For example, for an initial acid with quality of X1 = 22 g H2SO4/l and YTolerated = 8.97 g/l, the amount of BaCO3 to be used for desulphation is 25.25 g/l. After concentration of the desulphated acid, the total amount of the formed solid is

Figure 6. Adjustment graph.

Table 8. Analyze of variance (ANOVA).

Table 9. Results of additional tests.

Obs.: Observed; Est.: Estimated.

0.37% instead of 2.24% (Table 2), without taking into account the solid deposited at the heat exchanger for the second value. This represents a reduction rate of formed solid around 83.5% at least.

For industrial scale, desulphation by barium carbonate can be carried out directly at the level of the aging tank without addition of specific equipment to the phosphoric acid manufacturing unit (Figure 7).

7. Conclusion

Deposition of gypsum during the 29% P2O5 phosphoric acid concentration stage is a real technical-economic problem for producing phosphoric acid 54% P2O5. Physico-chemical characterization by ICP-OES and X-ray diffraction showed that this deposit is mainly composed by gypsum and low amount of fluosilicates. Desulphation of phosphoric acid 29% P2O5 by barium carbonate will reduce the

Figure 7. Phosphoric acid manufacturing steps with desulphation by barium carbonate.

formation of gypsum in the concentrator. The proposed desulphation protocol can be easily inserted into the industrial process; it is limited to a simple attack of phosphoric acid 29% P2O5 by BaCO3 under stirring. Regarding to DOE methodology based on the strategy of full factorial design, taking into account the initial amount of H2SO4 in phosphoric acid 29% P2O5, the amount of barium carbonate, temperature and reaction time, it has been shown that only the quality of the acid and the amount of BaCO3 have a significant effect on desulphation. The model obtained is validated with R2 = 99.96% and can be used to determine the effective amount of BaCO3 as a function of the phosphoric acid quality and the maximum residual mass of H2SO4 to avoid the formation of gypsum. The amount of the solid formed can therefore be reduced to 83.5%. This improves the production cycle and reduces maintenance and operating costs.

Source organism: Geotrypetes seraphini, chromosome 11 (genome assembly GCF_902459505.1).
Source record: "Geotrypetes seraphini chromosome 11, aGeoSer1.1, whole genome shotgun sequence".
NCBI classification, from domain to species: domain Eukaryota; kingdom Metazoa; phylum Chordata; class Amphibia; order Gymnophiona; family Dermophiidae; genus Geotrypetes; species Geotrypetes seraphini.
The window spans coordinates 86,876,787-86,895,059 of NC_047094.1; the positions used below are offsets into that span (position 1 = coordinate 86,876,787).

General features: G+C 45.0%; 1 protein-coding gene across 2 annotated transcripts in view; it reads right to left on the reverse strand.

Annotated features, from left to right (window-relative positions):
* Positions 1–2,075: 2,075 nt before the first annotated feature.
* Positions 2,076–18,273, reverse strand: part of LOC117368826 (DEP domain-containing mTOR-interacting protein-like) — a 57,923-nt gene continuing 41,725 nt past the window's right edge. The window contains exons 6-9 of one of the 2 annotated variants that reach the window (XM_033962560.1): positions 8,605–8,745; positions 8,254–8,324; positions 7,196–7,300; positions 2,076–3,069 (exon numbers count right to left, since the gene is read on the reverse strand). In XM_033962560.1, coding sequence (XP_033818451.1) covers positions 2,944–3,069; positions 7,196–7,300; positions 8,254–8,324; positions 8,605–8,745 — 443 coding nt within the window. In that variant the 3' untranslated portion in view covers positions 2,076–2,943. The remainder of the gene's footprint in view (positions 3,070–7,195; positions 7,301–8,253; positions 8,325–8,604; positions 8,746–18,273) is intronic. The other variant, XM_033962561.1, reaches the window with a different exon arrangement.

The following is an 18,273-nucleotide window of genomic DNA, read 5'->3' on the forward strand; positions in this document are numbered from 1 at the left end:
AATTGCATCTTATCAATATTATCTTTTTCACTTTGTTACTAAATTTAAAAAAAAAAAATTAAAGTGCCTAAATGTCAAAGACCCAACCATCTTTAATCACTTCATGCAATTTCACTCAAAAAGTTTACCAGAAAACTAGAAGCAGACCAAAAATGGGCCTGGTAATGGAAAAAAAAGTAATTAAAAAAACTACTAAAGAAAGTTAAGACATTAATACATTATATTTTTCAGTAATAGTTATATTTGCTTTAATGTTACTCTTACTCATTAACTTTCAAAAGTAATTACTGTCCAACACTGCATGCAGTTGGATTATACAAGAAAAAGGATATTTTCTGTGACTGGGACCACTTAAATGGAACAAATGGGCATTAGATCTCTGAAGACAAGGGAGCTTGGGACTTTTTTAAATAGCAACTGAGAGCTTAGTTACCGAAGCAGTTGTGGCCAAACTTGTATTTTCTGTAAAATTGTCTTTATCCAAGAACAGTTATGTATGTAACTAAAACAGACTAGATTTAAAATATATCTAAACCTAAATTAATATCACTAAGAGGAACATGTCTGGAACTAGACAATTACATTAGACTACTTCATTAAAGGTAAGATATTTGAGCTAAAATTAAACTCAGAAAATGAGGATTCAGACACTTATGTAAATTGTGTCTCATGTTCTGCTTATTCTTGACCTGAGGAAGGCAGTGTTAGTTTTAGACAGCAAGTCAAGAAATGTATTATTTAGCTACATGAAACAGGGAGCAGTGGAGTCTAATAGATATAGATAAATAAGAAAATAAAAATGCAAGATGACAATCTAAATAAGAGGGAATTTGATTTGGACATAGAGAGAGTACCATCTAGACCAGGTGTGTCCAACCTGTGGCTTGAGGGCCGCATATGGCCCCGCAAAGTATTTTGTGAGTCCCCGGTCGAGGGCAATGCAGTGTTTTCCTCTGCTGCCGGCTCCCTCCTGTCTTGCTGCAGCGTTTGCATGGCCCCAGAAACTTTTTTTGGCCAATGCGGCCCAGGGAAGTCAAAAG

Acknowledgements

“Research carried out within the framework of the University Center for Research Applied Chemistry and Sustainable Development CUR CA2D of Chouaïb Doukkali University”.

Cite this paper: Aboulhassane, A. , Idrissi, A. , Bounou, Y. and Zakaria, D. (2019) 29% P2O5 Phosphoric Acid Desulphation: Improving the Performance of the Unit of Concentration. American Journal of Analytical Chemistry, 10, 65-75. doi: 10.4236/ajac.2019.103006.
References

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[4]   Cipriani, C. (1955) Structure of Na2SiF6 and Na2GeF. Rend. Soc. Mineral. Ital., 11, 58.

[5]   Pereira, P. (2003) Phosphoric Acid Production by Hydrochloric Attack of Phosphate Ores with Reduction of Environmental Nuisances and Recovery of Rare Earths as By-Products Geochemistry. National School of Mines of Saint-Etienne, France.

[6]   Bott, R.T. (1995) Fouling of Heat Exchangers. Elsevier Science & Technology Books, Amsterdam.

[7]   Montgomery, D.C. (1997) Design and Analysis of Experiments. 4th Edition, John Wiley and Sons, New York.

[8]   Hebbar, A. (2006) Statistical Methods of Extreme Planning of Experiments. University of Mostaganem, Mostaganem, 71-72.